Diego Rivera fuses the stress of blue-collar workers and the beauty of colors to create a fresco piece that demonstrates America’s center of industry, Detroit. All of the details in the piece, Detroit Industry, have a purpose, down to the colors that are chosen. This artwork of his is admired by many and illustrates a strong message about the flow of the factories and the relationship between technology and manufacturing (Smith). Rivera’s life started out in the year of 1886, in Guanajuato City, located in Central Mexico.
Malaga is a colorful city full of life and culture. It is of no surprise that the Picasso Museum of Malaga is too. I had to opportunity to visit this museum last year, and without a doubt it, it is one of my favorites. The building’s architecture, just like the museum’s website mentions, is very representative of Andalusian architecture of the 16th century (Fig. 1). It contains Renaissance and Moorish detailing (Museo Picasso Malaga), which makes it look fairly neat, geometrical, and open.
The Life and Times of Diego Rivera Diego Rivera is one of, if not the most, famous artist to ever come out of South America. His influence can be seen not only to his own country, but also all over the world. Rivera was born on December 13, 1886, the date of one of many Mexican religious festivals, in Guanajuato. He was the first in a set of twins. His twin brother’s name was José Carlos and he died at the age of one and a half.
In the mural,"Going to the Olympics" the painter Frank Romero portrays a wide variety of colors in his painting. The first thing I saw in the painting were most obviously the cars passing by with big hearts over them. This means that the drivers loved their cars maybe and loved to drive around Los Angeles. You can also see palm trees and the ocean behind the cars signifying that they're somewhere around Los Angeles where there is water. As we look up at the sky we can see an iron for some reason, a GoodYear Blimp which is quite common in the city of Los Angeles, a horse, and two men wrestling in the sky.
Lee Teter created his painting Reflections in 1988 using oils on canvas. Just as the title suggests, the painting’s subject is reflections on the Vietnam Memorial Wall. The painting belongs to a private collection owned by Teter himself. In Reflections, Teter depicts a man leaning on the Vietnam Memorial Wall as soldiers reflect back on him, captures on canvas these reflections using muted hues, and immortalizes the loss and struggle of those affected by the Vietnam War.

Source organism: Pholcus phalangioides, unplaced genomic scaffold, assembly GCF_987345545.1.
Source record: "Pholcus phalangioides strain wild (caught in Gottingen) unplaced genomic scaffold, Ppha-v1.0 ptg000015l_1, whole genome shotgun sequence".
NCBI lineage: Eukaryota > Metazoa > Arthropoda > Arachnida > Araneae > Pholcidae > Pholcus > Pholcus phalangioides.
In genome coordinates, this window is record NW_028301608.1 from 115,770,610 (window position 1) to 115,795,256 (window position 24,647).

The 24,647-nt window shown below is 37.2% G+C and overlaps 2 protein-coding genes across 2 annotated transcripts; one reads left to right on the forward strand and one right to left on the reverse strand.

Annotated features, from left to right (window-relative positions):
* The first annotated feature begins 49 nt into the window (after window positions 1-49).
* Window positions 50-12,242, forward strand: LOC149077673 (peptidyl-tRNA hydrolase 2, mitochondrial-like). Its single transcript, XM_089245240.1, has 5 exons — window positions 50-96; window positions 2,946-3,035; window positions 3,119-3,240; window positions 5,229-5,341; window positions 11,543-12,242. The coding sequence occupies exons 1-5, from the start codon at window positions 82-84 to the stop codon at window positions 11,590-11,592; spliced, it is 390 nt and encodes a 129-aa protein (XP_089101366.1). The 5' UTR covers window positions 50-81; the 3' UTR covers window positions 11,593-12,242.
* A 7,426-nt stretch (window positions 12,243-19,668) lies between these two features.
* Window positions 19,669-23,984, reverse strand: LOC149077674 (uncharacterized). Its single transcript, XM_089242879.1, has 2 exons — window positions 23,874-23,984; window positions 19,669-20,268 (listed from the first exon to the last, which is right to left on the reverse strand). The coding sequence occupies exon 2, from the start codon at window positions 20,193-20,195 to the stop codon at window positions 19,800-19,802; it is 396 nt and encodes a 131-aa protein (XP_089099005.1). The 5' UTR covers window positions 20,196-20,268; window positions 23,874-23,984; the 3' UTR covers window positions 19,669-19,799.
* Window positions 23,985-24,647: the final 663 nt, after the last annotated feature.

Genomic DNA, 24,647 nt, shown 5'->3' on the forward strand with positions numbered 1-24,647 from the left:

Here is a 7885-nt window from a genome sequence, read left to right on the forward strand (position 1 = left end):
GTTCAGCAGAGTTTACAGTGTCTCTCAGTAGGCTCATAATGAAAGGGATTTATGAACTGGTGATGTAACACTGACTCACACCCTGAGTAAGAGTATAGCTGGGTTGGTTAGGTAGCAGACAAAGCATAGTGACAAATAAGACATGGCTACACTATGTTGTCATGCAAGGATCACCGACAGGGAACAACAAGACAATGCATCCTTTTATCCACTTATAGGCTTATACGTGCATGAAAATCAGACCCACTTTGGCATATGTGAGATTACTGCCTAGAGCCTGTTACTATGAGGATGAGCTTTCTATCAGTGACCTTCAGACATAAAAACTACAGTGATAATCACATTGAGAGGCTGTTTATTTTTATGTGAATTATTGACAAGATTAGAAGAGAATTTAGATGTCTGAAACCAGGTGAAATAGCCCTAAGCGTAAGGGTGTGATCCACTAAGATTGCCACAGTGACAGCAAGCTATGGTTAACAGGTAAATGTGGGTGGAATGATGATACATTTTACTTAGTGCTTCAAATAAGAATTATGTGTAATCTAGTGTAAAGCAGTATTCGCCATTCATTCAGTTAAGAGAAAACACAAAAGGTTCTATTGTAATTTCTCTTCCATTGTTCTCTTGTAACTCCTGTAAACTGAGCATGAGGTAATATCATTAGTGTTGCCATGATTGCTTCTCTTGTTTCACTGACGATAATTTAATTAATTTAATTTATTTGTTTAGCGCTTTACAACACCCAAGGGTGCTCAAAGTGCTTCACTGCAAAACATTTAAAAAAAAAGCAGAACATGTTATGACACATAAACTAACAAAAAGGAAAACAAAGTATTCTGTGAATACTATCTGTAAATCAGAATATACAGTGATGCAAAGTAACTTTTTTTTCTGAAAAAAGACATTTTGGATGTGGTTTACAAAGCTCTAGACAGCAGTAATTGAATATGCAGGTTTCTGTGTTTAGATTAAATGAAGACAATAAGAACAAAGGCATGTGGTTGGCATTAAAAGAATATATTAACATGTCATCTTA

Grosh’s Brick Wall depicts a simple image: an orange brick wall. Some of the bricks in the wall have dark stains, while others have a bright shade, as if they were put there to replace old or missing pieces. The image stretches from one end of the panel to another, so it doesn’t show anything that might be behind the orange wall. This stage backdrop is an ideal choice as a background for school pictures and other activities.
It could be biased to say that Pablo Picasso was one of the best painter to ever live on earth. If Pablo wasn’t one of the greatest painters that impacted society, then who did? Van Gogh? Pablo Picasso education, childhood, philosophy, and influences may have made him who he was when he was alive yet one may not understand why he is the greatest until they understand a little about him before agreeing to my statement. When it came to schooling; Pablo Picasso was known to be a terrible student to classes.
Introduction We choose the drawing Composition 2 in red blue and yellow, by Piet Mondrian, and the Scream by Edvard Munch. It was pretty easy for us to decide on painters, because we each found one painting that we liked, and then as a group we chose two of the best ones. We chose the Composition 2 in red blue and yellow because of its simplicity, it is simple yet modern and colorful. When we looked up Mondrian drawings, this one caught our eyes most. On top of that it is very different than the Scream.
“Counting a Legacy The Art of James Biggers”, art exhibition held at the Ponder art gallery. At Benedict College Columbia, South Carolina. James Biggers’ art work consists of symmetry, patterns, and real life influences. James Biggers was born in Gastonia, North Carolina, October 30, 1948. Biggers attended North Carolina Central University and got his bachelor degree in art in 1970.
This scene is taken from the 2010 film directed by Mark Romanek, Never Let Me Go, based on the novel by Kazuo Ishiguro. My initial intuition about the scene is that life in this world is motivated by selfish and deceitful means. Why would humans be made less in order to save other humans? Why would this hierarchy even exist and who determines the ethics of constructing such hierarchies?
The El Paso Museum of Art had a lot of interesting artwork that caught my attention, however the one that stood out of the most was a color lithograph painting called “We Love, We give, We Die, We Go Someplace, We Love” by Bert Long. Bert Long is an American artist, born in the Fifth Ward in Houston, Texas in 1940. Long was named the Texas Artist of the Year in 1990 and studied under the Rome Prize Fellowship from the American Academy in 1990 and 1991. The painting created by Long was made in 1996 and is a Color lithograph. This piece of art is part of The Harmon & Harriet Kelley Collection.